RIDE also has promised to expand the categories of individuals whose names it reports to BHDDH to more accurately reflect the total population of young people likely protected by the consent decree, according to Moseley’s most recent report to Judge McConnell Nov. 1.
Since the consent decree went into effect in 2014, RIDE has reported to BHDDH only the names of those with developmental disabilities who turn 21 and leave school.
Going forward, its count will include all those between the ages of 14 and 21 who have developmental disabilities, autism, or multiple disabilities that can be expected to restrict their ability to function independently as adults. The monitor wants RIDE to identify all those students by Nov. 15.
In the meantime, BHDDH, ORS, and RIDE will work together to notify all affected families of their protected status under terms of the consent decree and give them information about applying for services. (Click here for eligibility criteria in state law.)
General Assembly Increased DD Budget
To shore up the state’s ability to provide services once adults are found eligible, the General Assembly has approved an hourly wage increase of 36 cents for direct care workers – a total of $5 million – and allocated another $6.8 million to foster supported employment.
In addition RI Senate leaders have said they want to raise the current average wage of front line workers from $11.18 to $15 an hour over five years.
But the state still faces continuing consent decree deadlines for placing adults with developmental disabilities in jobs, including about 50 former sheltered workshop employees by Jan. 1, as well as a yet-to-be–determined number of eligible young adults by June 30.
The new $6.8 million supported employment program expects to begin disbursing funds in mid-November, according to an EOHHS document attached to Moseley’s latest filing with the court.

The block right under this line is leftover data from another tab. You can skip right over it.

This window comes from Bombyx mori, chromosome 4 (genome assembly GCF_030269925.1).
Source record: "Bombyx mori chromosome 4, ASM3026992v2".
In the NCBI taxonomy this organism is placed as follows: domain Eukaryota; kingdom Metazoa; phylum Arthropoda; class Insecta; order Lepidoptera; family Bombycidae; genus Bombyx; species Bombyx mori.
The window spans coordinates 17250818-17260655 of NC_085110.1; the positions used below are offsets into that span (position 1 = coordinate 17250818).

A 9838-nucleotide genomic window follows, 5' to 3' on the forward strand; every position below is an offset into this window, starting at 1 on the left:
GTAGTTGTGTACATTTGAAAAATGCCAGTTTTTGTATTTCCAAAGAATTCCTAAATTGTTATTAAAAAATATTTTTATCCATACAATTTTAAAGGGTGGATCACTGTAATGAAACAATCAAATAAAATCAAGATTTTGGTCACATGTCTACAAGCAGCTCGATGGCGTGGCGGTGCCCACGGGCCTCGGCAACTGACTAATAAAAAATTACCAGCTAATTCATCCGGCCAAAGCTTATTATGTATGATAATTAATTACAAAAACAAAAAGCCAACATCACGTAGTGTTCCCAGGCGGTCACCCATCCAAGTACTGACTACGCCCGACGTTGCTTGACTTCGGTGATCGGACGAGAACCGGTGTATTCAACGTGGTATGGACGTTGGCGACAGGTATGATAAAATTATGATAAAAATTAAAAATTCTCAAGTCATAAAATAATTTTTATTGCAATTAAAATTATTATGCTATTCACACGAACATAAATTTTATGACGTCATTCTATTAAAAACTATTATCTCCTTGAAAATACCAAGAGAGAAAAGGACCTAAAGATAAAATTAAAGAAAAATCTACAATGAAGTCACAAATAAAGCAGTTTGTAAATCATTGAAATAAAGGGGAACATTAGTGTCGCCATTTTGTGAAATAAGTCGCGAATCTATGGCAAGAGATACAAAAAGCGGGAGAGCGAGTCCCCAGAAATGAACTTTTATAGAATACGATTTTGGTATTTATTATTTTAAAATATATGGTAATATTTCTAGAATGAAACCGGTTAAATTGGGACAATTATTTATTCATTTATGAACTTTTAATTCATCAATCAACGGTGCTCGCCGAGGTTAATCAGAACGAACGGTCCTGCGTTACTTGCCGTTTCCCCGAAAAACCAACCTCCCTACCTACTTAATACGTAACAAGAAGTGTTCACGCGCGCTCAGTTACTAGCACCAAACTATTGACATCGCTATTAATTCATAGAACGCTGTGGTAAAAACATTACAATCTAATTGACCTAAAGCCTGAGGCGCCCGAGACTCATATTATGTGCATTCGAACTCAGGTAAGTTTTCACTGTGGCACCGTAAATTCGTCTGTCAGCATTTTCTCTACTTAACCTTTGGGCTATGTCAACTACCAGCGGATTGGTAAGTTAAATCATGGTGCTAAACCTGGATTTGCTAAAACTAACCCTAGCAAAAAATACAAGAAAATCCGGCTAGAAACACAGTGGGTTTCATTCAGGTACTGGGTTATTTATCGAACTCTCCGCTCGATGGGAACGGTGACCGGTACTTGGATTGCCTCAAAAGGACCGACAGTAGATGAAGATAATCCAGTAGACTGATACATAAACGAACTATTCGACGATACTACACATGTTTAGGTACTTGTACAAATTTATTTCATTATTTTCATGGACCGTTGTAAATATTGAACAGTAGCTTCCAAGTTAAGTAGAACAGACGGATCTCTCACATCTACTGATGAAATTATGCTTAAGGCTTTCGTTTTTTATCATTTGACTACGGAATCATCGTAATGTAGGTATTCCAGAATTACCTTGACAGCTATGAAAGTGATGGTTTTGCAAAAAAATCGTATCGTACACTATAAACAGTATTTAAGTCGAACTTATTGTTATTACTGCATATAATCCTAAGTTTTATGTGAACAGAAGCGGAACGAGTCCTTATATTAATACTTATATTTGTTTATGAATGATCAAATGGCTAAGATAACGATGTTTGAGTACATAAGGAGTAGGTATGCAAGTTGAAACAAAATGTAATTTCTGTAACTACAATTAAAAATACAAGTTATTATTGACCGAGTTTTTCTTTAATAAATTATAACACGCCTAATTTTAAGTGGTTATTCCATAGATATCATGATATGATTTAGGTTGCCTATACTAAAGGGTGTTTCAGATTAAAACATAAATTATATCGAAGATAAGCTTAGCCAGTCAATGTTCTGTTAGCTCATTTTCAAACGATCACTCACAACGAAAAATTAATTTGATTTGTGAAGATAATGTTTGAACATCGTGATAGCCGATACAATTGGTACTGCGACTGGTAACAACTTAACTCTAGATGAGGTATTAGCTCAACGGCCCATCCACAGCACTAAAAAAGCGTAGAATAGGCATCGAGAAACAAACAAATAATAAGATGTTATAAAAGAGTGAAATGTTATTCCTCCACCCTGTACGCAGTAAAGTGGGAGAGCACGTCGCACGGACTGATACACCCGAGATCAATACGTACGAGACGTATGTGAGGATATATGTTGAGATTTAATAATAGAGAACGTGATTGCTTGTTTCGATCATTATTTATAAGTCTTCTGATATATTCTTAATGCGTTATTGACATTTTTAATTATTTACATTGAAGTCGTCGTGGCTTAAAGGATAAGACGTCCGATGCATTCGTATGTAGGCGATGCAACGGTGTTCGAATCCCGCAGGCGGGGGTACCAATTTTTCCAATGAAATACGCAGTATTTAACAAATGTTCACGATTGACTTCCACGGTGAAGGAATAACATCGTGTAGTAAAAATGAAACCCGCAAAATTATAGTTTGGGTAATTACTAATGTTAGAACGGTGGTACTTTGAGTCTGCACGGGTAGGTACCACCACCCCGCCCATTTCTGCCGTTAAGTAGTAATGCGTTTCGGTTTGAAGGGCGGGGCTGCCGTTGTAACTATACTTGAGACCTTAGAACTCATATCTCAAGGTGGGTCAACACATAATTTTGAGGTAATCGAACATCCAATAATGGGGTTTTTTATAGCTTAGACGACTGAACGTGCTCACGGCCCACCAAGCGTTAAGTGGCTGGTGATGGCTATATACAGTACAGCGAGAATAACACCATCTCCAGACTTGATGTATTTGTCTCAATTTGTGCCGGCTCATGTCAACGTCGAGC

The program requires providers to have specially-trained employment teams in place to quality for the program and begin receiving a series of one-time bonuses. The bonuses reward the certification of employment specialists, job placements, and job retention for six months with totals that vary from about $3,500 to $15,750 per person, depending on the client’s age and the complexity of the disability.
The recent wage increases
The recent wage increases cover payroll–related taxes but do not add to the state’s reimbursement to private agencies for other aspects of employee overhead costs-taxes. Nor do the raises increase the pay of front-line supervisors or mid-level managers, according to Donna Martin., executive director of the Community Provider Network of Rhode Island, an association of 26 agencies.
Martin says the state allows agencies 35 percent of direct care workers’ salaries for such overhead costs, but CPNRI data “shows actual employee-related expense is in excess of 60 percent.”
Last spring, she told the General Assembly that her membership operates at an average loss of $5,500 a year for each employee.
do not change state’s reimbursement to private agencies for employer-related taxes and other costs, according to Donna Martin, executive director of the Community Provider Network of Rhode Island, an association of 26 agencies.
Last spring, she told the General Assembly that her membership operates at an average loss of $5,500 for each employee.
Because many agencies are not expanding their staff or accepting new clients, the parents of newly-eligible young adults increasingly are turning to so-called “self-directed” services, which allow them to design customized programs for their sons and daughters, a time-consuming process. The parents are responsible for organizing a program within their budget and choosing and supervising workers. A fiscal intermediary pays the bills.
BHDDH is encouraging these “self-directed” providers, as well as the established agencies, to apply for the one-time supported employment bonuses.
The next opportunity for consumers and families to speak to state officials about the consent decree and developmental disability services in general is Wednesday, Nov.9 from 4 to 6 p.m at the Cherry Hill Manor Nursing and Rehab Center, 2 Cherry Hill Rd., Johnston.
Judge McConnell has scheduled his next review of the consent decree for January 27 in U.S. District Court, Providence.
(The original version of this article inaccurately stated that recent raises to direct care workers did not include an increase for any aspect of employer-related costs.)